Lawyers representing a former BP PLC engineer recently convicted of intentionally destroying evidence about the company’s response to the Deepwater Horizon oil spill disaster in the Gulf of Mexico may have been contacting jurors in the case unlawfully, a federal judge said on Thursday.
U.S. District Judge Stanwood Duval Jr. said he is “concerned about the appropriateness” of Kurt Mix’s lawyers interviewing individual jurors “without permission from this court,” after Mix’s conviction in mid-December.
Mix’s attorneys had apparently contacted the jurors after Mix’s conviction, eventually using the information they got from those conversations to file a motion for a new trial. From their conversations with the jurors, Mix’s attorneys — from the law firms Ropes & Gray LLP and Chaffe McCall LLP — are now claiming there was juror misconduct during the trial.
In responding to the new trial motion on Thursday, Judge Duval said that the attorneys should have sought permission from him before interviewing the jurors. He noted that, while he did not specifically tell Mix’s attorneys not to contact the jurors, the attorneys are governed by the court’s local rules — one of which states that “no attorney or party to an action or anyone acting on their behalf may examine or interview any juror” without having filed a motion showing good cause.
“This court has not only a duty to the litigants, but to the jury system as well as the individual jurors,” Judge Duval wrote. “The Court is aware that … it did not specifically state that the attorneys in the case were not permitted to contact them. However, the jurors were specifically instructed to refrain from discussing their deliberations in any manner.”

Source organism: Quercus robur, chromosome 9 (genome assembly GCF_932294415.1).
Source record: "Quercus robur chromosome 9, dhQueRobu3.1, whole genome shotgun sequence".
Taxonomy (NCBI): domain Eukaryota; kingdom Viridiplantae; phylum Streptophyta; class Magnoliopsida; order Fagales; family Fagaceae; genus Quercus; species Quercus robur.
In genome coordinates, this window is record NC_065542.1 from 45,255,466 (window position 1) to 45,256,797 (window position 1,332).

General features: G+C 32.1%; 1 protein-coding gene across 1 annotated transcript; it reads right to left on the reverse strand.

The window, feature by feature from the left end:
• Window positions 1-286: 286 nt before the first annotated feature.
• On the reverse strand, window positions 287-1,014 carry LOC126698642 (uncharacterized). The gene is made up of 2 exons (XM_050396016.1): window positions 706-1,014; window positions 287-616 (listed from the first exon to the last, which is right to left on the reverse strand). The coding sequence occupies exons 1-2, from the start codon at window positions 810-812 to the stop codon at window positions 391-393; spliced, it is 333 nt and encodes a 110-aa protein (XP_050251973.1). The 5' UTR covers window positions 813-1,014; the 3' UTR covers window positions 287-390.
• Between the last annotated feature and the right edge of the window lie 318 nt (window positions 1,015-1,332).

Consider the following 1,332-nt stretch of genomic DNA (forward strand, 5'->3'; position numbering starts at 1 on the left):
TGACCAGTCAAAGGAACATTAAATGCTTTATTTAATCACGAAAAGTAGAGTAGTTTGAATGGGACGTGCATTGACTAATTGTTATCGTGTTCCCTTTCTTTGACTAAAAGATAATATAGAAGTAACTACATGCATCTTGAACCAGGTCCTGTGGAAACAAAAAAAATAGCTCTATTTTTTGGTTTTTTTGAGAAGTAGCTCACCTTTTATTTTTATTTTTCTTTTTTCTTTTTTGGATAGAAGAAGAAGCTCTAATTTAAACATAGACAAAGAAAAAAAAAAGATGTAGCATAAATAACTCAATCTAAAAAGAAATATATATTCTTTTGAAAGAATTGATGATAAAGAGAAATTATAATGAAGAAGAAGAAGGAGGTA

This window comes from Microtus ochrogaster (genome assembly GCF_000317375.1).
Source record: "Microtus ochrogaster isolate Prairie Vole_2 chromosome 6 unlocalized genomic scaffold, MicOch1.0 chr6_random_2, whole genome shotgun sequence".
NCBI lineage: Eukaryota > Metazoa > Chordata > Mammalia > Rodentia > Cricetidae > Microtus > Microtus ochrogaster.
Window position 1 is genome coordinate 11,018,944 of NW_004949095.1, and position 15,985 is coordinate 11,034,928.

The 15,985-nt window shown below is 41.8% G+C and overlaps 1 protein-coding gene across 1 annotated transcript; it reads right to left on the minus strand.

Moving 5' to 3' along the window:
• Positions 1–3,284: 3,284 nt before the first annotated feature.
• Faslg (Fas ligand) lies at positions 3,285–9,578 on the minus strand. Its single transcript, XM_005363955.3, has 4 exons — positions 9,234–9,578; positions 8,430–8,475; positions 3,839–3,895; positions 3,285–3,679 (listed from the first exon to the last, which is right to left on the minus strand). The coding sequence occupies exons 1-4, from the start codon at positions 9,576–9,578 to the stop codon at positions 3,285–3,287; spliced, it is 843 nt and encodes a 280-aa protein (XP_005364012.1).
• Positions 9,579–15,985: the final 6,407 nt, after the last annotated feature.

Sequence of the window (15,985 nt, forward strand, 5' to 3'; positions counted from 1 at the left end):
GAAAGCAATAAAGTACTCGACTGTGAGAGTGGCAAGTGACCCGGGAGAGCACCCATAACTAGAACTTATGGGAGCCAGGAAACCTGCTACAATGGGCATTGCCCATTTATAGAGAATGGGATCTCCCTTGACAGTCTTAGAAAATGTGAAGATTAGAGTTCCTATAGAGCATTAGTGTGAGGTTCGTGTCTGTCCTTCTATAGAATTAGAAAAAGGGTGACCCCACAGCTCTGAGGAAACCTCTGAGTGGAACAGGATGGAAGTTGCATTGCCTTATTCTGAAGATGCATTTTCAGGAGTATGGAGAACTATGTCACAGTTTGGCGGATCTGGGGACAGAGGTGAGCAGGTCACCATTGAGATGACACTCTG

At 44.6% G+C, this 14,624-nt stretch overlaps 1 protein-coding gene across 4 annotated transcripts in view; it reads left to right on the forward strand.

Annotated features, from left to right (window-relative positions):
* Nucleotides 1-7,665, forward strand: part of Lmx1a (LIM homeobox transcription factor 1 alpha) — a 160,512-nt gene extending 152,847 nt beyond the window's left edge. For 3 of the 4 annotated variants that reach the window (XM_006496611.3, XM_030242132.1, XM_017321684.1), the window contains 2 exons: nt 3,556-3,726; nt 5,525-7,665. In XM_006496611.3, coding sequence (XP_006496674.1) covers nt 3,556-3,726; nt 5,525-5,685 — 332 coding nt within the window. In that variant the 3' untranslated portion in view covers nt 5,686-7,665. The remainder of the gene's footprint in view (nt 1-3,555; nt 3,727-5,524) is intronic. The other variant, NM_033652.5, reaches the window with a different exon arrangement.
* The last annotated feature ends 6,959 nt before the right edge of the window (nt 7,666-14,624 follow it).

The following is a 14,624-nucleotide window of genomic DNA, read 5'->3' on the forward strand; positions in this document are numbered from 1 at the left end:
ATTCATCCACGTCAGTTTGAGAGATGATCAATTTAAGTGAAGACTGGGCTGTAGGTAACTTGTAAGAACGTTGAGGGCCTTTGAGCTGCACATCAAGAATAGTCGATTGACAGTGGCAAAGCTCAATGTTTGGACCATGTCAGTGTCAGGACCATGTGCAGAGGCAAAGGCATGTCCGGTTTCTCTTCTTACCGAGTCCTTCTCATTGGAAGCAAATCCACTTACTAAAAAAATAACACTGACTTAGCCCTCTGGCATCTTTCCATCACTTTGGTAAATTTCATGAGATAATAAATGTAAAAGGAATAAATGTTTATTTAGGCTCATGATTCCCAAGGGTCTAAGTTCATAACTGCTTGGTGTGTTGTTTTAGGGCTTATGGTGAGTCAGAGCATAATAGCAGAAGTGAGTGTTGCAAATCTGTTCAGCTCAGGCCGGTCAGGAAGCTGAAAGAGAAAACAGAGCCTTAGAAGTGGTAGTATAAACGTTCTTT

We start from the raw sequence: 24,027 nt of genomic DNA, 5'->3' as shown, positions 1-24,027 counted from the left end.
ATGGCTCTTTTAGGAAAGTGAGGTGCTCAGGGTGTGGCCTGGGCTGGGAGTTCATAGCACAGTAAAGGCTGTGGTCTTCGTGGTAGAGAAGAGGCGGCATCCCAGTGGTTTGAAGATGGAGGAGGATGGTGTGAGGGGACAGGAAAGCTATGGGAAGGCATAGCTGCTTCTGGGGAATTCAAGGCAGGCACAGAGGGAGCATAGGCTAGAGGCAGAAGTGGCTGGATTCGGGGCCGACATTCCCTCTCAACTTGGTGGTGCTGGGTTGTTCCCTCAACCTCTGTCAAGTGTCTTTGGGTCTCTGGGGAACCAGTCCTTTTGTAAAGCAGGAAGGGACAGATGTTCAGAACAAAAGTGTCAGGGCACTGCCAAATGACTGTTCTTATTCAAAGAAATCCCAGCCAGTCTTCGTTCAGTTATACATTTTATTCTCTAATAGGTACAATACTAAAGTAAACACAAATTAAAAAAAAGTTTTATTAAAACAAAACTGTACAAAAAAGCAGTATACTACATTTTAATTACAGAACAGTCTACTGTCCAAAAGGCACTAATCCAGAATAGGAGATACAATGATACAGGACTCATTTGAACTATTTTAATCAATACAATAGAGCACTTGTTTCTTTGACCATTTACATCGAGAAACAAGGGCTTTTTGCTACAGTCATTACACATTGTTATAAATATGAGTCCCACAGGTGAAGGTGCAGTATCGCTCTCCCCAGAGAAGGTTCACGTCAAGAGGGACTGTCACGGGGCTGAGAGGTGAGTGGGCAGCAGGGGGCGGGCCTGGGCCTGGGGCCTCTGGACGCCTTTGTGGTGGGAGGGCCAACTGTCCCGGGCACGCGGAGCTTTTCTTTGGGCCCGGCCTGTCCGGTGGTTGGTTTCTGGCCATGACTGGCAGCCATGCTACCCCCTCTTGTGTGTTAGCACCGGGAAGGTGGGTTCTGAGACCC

Mix’s attorneys and the prosecution have been ordered to file briefs by Jan. 24 explaining whether contacting the jurors was legally appropriate. Judge Duval also ordered that attorneys on both sides have no further contact with any juror in the case.
Mix was convicted in December of one count of obstruction of justice for deleting hundreds of text messages with a BP supervisor from his iPhone. Prosecutors said at the time that the conversation had directly pertained to BP’s internal response to the disaster, which is estimated to have spilled 4.9 million barrels of oil into the Gulf. One of those text messages had allegedly read “Too much flowrate — — over 15,000,” barrels of oil per day, which was three-times higher than BP’s public estimate of barrels of oil per day at the time.